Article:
A long comment, too long and painstakingly difficult to keep re-editing in the comment boxes:

If you don't **require** a draw to be declared, there are multiple scenarios in which king vs. king or (king+queen) vs. (king+queen) can play on infinitely; in that case, the game tree of chess is unbounded. There must be a strict rule for when to prune a branch in the game tree. @Didier-Piau, the upper-bound concept as posited by the poster of this question appears to have 3 mistakes in it.

It may be the concept of {white pawn, white other, black pawn, black other, empty}$^{64}$, which has a set size of $5^{64}$.

This makes the mistake of lumping all of the pieces into $4$ categories. Even if you define the pieces to be {Black, White} $\times$ {Pawn, Queen, King, Rook, Knight, Bishop}, and allow for an empty space, then $13^{64}$ would be a better (but still grossly overlarge) upper-bound on the number of chess board configurations as it included multiple implausible configurations with an impossible count of pieces. A better guess might be the combinatorial (64 choose 32) + (64 choose 31) + ... (64 choose 1), and that can be pruned in many ways such as if the last board position has only one piece in it, then that last piece could only be the winning side's king, etc.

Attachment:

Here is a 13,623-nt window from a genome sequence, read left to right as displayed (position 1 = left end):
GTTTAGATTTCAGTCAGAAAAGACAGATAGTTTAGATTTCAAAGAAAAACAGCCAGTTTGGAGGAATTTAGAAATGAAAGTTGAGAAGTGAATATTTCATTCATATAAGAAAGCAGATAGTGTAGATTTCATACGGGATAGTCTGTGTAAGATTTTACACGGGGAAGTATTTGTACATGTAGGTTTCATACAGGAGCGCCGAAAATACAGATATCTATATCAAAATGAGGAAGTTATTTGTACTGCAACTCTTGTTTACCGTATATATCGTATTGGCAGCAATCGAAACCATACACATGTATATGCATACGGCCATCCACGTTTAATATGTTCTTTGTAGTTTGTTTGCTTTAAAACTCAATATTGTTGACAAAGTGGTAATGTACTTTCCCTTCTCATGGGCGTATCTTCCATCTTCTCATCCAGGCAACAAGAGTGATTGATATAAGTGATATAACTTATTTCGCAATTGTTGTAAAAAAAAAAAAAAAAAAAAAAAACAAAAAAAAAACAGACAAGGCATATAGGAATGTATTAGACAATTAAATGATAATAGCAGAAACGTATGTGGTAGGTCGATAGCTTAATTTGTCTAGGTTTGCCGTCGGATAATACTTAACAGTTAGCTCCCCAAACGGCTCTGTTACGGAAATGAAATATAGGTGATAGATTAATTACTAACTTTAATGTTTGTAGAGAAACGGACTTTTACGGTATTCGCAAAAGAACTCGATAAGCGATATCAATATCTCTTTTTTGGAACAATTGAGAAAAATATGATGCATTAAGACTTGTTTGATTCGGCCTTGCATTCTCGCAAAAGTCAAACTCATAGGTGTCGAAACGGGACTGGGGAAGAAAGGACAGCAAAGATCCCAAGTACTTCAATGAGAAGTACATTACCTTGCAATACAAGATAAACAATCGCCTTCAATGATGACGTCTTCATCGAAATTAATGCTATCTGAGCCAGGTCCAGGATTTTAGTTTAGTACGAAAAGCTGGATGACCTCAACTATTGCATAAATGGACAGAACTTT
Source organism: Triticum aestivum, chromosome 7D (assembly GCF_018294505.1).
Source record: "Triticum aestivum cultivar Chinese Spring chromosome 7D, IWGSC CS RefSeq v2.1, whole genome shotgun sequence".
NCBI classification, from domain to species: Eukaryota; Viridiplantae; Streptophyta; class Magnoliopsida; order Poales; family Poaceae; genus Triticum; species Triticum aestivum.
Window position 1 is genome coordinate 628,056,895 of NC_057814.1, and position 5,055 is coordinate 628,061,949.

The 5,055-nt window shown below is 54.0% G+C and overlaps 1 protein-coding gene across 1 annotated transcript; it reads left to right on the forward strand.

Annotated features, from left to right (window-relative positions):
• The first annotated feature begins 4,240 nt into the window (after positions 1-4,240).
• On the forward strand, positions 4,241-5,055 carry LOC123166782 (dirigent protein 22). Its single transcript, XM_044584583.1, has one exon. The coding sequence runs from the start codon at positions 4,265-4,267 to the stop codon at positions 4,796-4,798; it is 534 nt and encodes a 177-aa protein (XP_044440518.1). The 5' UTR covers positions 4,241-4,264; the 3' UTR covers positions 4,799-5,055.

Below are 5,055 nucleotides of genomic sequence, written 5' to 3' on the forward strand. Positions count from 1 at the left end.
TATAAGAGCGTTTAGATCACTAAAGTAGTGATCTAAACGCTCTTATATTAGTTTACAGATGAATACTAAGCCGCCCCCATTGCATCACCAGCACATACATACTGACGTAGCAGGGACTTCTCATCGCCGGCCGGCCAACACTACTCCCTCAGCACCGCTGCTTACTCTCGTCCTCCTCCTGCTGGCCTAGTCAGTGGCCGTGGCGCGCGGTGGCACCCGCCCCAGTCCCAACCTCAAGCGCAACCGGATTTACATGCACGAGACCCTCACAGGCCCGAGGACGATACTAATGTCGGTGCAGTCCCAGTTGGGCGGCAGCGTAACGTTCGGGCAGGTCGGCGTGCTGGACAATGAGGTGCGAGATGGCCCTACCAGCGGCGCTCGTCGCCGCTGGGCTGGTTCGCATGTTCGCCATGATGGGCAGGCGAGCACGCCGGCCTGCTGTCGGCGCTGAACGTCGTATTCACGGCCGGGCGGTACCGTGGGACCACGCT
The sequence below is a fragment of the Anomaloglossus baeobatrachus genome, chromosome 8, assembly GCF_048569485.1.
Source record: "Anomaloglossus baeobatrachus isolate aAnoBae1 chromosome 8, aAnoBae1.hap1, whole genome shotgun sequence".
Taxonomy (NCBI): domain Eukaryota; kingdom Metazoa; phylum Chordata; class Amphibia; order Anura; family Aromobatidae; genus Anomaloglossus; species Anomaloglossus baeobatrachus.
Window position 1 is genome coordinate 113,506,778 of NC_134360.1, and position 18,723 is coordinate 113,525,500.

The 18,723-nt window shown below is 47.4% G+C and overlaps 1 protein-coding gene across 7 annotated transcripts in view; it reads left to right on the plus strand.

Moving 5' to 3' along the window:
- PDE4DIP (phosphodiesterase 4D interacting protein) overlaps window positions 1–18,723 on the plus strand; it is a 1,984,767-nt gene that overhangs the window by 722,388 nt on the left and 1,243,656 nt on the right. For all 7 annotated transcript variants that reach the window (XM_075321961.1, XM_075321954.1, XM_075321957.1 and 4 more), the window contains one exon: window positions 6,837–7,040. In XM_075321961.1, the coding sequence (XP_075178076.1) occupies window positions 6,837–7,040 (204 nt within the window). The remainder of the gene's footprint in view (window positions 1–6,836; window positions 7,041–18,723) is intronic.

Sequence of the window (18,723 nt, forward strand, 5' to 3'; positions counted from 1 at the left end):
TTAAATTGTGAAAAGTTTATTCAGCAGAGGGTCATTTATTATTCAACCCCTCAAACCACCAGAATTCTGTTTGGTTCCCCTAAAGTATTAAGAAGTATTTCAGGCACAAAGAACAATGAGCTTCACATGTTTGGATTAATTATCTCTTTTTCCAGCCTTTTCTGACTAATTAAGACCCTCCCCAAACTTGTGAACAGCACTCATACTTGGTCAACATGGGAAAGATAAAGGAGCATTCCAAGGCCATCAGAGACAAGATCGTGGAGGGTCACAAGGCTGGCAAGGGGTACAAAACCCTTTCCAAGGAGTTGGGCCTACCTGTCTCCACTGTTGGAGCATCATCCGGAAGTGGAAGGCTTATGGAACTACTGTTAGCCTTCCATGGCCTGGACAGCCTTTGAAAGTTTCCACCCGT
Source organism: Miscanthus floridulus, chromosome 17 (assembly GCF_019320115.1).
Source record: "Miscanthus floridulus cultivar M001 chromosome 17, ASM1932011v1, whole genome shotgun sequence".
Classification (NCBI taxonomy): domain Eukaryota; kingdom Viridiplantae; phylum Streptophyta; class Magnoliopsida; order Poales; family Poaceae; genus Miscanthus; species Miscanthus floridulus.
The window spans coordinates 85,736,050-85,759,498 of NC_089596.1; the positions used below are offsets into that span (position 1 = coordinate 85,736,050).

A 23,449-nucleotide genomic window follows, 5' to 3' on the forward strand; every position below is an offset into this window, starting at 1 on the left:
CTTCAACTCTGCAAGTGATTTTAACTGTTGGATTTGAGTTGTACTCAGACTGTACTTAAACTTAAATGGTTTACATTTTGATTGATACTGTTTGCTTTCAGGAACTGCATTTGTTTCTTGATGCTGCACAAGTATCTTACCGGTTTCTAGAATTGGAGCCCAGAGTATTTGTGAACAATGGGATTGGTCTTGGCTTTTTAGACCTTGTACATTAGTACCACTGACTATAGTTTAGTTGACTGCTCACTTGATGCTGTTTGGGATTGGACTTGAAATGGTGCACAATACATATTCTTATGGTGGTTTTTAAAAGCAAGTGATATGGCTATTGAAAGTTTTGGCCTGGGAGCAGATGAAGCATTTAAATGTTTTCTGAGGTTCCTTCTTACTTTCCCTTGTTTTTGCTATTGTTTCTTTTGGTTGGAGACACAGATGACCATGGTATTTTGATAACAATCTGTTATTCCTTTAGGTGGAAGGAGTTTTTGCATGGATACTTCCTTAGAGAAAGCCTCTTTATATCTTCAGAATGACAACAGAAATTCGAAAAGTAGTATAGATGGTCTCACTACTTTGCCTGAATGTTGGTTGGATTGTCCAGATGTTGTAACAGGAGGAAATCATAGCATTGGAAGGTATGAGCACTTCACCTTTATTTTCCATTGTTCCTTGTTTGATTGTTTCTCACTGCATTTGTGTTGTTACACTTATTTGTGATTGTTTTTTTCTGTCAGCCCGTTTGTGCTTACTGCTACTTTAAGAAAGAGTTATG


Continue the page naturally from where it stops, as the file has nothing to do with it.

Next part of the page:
It makes the mistake of conflating the number of possible positions or "boards" of a chess game with the number of paths through these possible boards; this is equivalent to the error of confusing the number of vertices in a directed graph with the number of paths leading out from a starting vertex.

And it makes the error of not being rigorously defined: for example, defining the tree correctly, as the tree starts out from a fixed board position.